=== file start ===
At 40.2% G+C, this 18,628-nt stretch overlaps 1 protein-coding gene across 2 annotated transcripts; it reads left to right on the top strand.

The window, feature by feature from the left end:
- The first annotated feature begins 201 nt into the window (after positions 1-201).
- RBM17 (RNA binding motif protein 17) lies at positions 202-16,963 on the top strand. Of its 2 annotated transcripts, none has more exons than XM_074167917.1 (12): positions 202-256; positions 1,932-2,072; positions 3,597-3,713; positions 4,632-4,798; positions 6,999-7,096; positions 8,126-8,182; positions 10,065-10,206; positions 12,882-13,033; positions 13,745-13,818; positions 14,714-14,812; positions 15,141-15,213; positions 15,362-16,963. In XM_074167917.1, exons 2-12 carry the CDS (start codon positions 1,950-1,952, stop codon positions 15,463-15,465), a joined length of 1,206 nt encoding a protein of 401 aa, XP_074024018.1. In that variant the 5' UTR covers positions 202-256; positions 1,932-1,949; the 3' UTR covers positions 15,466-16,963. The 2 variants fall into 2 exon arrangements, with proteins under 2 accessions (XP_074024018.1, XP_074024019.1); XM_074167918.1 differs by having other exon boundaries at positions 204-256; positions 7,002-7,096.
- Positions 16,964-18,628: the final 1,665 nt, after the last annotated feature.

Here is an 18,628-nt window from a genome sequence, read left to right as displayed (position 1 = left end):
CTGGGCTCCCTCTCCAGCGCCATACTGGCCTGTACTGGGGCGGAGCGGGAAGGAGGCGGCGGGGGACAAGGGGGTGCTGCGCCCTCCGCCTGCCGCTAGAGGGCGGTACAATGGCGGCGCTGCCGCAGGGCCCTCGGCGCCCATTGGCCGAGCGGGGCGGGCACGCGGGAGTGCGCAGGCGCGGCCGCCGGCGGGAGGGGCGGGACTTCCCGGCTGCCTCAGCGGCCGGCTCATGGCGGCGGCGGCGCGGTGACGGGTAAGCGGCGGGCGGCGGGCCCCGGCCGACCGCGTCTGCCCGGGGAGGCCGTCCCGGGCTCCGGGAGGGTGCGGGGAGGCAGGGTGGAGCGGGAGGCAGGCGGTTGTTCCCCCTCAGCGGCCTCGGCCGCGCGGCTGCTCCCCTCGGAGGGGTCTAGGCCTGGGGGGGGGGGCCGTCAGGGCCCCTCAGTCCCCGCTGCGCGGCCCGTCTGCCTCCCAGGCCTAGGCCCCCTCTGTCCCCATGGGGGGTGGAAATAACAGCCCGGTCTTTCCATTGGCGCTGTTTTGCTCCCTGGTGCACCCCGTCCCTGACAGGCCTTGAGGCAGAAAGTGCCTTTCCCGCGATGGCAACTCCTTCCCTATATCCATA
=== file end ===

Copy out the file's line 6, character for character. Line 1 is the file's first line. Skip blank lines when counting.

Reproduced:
Here is an 18,628-nt window from a genome sequence, read left to right as displayed (position 1 = left end):